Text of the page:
2021 Yukon River Salmon Fall Fishery Announcement # 17 Fall Update # 5, Yukon Area Salmon Fishery Districts Affected: Yukon Area

The Yukon River fall chum and coho salmon runs are projecting to be the lowest on record (1974–2020), see Figures 1 and 2. The fall chum salmon run is projected to be 82,000 fish compared to a historical run size of 868,000 fish based on median timing. The coho salmon run size is projected to be 25,000-34,000 fish, based on median and late timing, compared to a historical average run index of 240,000 fish. The fall chum salmon run is past the third-quarter point, while coho salmon run is past the midpoint at the mainstem Yukon River sonar project operated near Pilot Station. According to the Fall Chum Salmon Management Plan, the inseason projection does not meet the threshold of 300,000 fish needed to allow subsistence, personal use or commercial fishing. A run of this size is unlikely to meet the drainagewide escapement goal of 300,000-600,000 fall chum salmon, tributary escapement goals and Canadian treaty objectives.

8/27/2021

Christy Gleason, Acting Area Management Biologist

Bonnie Borba, Fall Season Research Biologist

(907) 949-1320

Toll free fishing schedule and counts: (866) 479-7387

In Fairbanks fishing schedule hotline: 459-7387

Fall chum salmon typically take 39 days to migrate from the mouth of the Yukon River to the U.S./Canada border, using an estimated travel rate of 35 miles per day. The first group of fall season chum salmon entered the river on July 16 and is expected to be approaching the U.S./Canada border currently. The second group of fish are expected to approach Fort Yukon on August 27 and the U.S./Canada border around September 6. The third group of fish are expected to approach Tanana/Huslia on August 27 and the U.S./Canada border around September 15. A fourth group entered the river August 21 and are expected to be approaching Anvik by August 27, Galena on September 2, Tanana/Huslia on September 7, Nenana by September 14, Fort Yukon by September 17, and the U.S./Canada border around September 27. Monitored Yukon River and tributary water levels and water temperature are currently near average which should not adversely affect the migration of fall chum and coho salmon.

Coho salmon typically enter the Yukon River in mid-August with the bulk of the run occurring between August 13 and 25 in the Lower Yukon Test Fishery (LYTF). Coho salmon have been weak and/or late to enter the river so far this year. Currently, the run size is tracking to be extremely low, and are well below average at all assessment projects (Figure 2).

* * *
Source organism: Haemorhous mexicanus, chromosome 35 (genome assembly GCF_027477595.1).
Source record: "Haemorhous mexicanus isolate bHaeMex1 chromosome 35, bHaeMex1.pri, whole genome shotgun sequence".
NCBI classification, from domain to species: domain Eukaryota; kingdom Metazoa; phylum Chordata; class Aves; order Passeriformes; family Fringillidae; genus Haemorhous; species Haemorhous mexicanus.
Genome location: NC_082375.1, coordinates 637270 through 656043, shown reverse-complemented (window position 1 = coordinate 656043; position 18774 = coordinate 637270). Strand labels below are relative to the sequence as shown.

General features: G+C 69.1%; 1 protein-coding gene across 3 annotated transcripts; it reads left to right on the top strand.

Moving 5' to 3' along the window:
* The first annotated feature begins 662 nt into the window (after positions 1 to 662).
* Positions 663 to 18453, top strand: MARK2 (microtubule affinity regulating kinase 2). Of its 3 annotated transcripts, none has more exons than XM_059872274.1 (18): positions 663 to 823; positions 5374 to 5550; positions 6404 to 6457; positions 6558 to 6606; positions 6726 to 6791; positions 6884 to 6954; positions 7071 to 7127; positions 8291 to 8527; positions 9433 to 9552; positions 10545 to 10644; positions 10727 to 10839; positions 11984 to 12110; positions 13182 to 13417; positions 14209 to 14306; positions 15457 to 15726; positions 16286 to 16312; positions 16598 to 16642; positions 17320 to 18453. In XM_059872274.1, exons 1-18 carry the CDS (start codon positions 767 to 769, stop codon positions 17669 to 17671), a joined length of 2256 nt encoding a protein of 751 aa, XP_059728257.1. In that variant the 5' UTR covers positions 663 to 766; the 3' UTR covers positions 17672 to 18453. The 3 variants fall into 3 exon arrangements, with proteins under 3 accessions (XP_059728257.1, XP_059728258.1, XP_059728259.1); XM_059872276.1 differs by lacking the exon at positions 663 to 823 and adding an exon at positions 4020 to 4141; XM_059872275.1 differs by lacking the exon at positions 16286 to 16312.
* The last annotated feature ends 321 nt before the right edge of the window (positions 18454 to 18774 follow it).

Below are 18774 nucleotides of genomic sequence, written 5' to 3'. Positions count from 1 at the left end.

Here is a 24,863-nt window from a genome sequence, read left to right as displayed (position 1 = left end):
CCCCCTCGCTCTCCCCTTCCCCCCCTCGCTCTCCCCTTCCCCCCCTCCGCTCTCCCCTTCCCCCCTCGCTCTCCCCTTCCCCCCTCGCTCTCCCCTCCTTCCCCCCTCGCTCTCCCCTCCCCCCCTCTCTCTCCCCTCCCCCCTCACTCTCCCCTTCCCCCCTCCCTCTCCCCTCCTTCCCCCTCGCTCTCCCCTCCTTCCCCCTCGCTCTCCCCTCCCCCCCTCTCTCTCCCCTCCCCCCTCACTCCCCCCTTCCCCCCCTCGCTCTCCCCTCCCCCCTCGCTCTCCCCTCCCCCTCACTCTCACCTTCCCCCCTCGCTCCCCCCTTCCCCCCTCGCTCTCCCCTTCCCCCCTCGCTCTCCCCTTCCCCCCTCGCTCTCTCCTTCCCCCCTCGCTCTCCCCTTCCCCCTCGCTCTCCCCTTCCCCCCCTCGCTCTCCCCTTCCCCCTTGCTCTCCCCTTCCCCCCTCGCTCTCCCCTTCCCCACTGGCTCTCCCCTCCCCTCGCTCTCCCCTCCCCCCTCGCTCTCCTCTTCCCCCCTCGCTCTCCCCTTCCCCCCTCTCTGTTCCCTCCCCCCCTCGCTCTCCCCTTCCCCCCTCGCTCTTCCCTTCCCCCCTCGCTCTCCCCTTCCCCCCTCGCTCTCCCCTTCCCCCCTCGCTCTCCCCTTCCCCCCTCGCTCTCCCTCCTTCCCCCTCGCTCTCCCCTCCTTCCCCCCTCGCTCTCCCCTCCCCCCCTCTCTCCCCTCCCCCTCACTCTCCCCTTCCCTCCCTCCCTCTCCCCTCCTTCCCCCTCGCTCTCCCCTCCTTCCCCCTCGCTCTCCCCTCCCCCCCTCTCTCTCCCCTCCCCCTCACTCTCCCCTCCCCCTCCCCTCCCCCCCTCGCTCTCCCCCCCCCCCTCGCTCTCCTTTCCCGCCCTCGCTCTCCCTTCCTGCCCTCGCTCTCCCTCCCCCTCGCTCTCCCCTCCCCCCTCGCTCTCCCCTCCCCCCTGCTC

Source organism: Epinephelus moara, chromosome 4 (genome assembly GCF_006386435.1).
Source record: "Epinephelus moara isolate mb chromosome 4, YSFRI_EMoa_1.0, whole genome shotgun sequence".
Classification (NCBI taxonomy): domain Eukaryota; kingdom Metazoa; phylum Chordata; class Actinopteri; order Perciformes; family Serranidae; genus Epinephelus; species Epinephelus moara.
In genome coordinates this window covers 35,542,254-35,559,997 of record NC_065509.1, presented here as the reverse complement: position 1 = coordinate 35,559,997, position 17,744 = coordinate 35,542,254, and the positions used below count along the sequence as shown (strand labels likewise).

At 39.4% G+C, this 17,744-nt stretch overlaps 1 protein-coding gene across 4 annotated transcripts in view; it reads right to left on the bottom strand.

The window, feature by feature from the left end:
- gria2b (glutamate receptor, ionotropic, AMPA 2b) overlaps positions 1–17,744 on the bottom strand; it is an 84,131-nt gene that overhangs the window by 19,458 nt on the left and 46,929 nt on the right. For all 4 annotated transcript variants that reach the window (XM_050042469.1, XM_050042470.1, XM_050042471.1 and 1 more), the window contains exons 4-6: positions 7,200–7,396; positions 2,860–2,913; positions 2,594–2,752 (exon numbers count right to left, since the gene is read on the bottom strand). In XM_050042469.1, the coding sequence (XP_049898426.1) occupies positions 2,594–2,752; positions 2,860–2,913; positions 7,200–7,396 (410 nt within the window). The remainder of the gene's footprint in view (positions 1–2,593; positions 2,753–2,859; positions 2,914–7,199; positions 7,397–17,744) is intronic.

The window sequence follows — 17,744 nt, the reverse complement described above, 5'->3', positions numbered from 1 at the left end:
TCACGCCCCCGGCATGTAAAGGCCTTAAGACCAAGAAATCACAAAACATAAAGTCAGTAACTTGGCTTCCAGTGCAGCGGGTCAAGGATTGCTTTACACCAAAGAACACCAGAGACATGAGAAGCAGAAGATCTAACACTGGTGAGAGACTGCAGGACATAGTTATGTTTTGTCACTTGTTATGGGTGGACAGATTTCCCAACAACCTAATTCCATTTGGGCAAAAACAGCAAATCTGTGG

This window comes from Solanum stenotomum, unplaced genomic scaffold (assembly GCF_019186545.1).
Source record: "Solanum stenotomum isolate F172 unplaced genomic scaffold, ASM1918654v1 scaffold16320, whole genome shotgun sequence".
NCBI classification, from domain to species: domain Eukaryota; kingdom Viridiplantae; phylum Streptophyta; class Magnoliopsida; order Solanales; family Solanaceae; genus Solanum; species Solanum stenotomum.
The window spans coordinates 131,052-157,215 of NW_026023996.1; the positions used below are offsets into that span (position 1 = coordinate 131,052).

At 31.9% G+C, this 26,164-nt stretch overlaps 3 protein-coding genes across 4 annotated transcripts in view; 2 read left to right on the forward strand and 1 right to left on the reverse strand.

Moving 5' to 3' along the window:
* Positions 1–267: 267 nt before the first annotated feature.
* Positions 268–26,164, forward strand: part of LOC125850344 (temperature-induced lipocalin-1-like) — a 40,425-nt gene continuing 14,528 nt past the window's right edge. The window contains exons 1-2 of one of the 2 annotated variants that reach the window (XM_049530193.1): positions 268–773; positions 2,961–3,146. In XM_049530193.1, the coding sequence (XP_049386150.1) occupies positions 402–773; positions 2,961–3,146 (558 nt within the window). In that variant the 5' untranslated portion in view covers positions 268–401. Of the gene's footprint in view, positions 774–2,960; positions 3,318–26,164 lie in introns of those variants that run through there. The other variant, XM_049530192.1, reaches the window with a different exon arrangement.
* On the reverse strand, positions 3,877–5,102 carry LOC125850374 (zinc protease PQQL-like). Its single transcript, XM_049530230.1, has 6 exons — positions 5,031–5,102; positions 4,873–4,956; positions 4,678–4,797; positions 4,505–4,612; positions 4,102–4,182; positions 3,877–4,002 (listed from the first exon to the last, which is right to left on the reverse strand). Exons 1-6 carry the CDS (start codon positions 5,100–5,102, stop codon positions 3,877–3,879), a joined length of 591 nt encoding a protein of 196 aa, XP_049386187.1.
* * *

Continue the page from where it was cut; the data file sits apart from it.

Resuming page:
Fall Assessment Projects

All projects that handle fish (LYTF; Mt. Village Drift Test Fishery; Pilot Station and Eagle sonars) are making efforts to reduce salmon mortality and distribute test fish catches to community members. Any salmon healthy enough will be released alive from the test nets. Injured salmon and mortalities will be distributed to community members by Tribal councils or on a first come first-served basis from a public dock.

Lower Yukon Test Fishery / ADF&G, Yukon Delta Fisheries Development Association

Fall season operations began on July 16 using 6-inch mesh drift gillnets to target fall chum and coho salmon. As of August 24, the fall chum salmon cumulative catch per unit effort (CPUE) was 113.91 which is below the average of 1,367.13 for this date. The coho salmon cumulative CPUE was 10.14 which is below the average of

297.20 for this date. The third-quarter point of the coho salmon run, on average, occurs on August 25 at this project.

Mountain Village Drift Test Fishery / Asacarsarmiut Tribal Council

Fall season operations began on July 18, and as of August 24, the fall chum salmon cumulative CPUE was 345.29 which is below the average of 1,684.39 for that date. The coho salmon cumulative CPUE was 42.00 which is below the average of 598.91 for this date. The third-quarter point of the coho salmon run, on average, occurs on August 29 at this project.

Sonar Project near Pilot Station / ADF&G

The sonar project operated near Pilot Station transitioned to fall season counts on July 19. As of August 24, the cumulative passage estimate is 112,834 chum salmon. This is well below the median cumulative passage of 644,106 chum salmon for this date. The estimated fall chum salmon component of this count is approximately 67,000 fish after the application of genetic stock proportions. On average, the run is past the third-quarter point by this time of year. The cumulative passage estimate of coho salmon is 13,834 fish as of August 24, which compares to the median cumulative passage of 89,554 coho salmon for this date. The third-quarter point for coho salmon is typically on August 27 at this project.

View Full News Release : http://www.adfg.alaska.gov/static/applications/dcfnewsrelease/1328355678.pdf

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